Emma von Essen
() and Jonas Karlsson Karlsson
Emma von Essen: Dept. of Economics, Stockholm University, Postal: Department of Economics, Stockholm University, S-106 91 Stockholm, Sweden
Jonas Karlsson Karlsson: Swedish Institute for Social Research, Stockholm University., Postal: SOFI, Stockholm University, S-106 91 Stockholm, Sweden
Abstract: This study shows that transient anonymity affects buyer discrimination based on seller’s gender and foreignness in online auctions. Sellers’ names are categorized by gender and foreignness. Half of the sellers’ disclose their names in the usernames and the other half employ anonymous usernames, concealing gender and foreignness. After the price is set and the auction ends, the seller’s name is always disclosed to the buyer by eBay. We explore buyers’ discrimination in willingness to pay, measured as price. Furthermore, we study how buyers’ discrimination in providing feedback is affected by sellers having an anonymous username or not (measured after seller name is known to the buyer). Our results indicate only some evidence of buyer discrimination in willingness to pay. However, interestingly we find that anonymity matters for discrimination; among sellers employing anonymous usernames male sellers with foreign-sounding names receive fewer pieces of feedback than non-foreign female sellers. This is not found among groups of sellers whose names were revealed in the usernames. This discrimination is only present among female and not among male buyers.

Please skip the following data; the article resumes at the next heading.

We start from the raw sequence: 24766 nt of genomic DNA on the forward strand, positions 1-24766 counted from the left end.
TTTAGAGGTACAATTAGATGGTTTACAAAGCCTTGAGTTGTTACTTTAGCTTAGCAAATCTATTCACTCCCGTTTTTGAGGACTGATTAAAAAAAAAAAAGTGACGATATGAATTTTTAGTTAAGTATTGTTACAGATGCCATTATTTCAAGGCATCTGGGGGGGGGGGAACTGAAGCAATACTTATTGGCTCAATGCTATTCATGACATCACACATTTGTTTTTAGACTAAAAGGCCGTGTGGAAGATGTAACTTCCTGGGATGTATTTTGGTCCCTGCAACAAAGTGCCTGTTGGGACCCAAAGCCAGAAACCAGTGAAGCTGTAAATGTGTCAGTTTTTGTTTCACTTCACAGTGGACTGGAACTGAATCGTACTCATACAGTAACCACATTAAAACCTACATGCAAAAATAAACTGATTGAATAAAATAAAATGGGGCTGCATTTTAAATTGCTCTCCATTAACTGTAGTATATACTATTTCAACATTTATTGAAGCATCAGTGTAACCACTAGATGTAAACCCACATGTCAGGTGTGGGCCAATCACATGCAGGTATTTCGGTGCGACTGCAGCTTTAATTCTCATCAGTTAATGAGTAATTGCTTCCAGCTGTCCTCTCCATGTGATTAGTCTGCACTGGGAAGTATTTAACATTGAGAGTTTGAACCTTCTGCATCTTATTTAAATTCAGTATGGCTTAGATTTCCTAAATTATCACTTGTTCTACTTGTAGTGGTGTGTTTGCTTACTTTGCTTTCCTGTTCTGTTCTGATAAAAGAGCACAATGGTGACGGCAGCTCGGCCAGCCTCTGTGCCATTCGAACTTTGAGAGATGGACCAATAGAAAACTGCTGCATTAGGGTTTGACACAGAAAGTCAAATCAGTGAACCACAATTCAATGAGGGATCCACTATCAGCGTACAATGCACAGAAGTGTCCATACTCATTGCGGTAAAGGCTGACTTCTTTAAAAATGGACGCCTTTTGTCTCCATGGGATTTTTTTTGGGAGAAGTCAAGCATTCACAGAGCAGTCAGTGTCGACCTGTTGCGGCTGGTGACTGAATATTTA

36 pages, February 22, 2013
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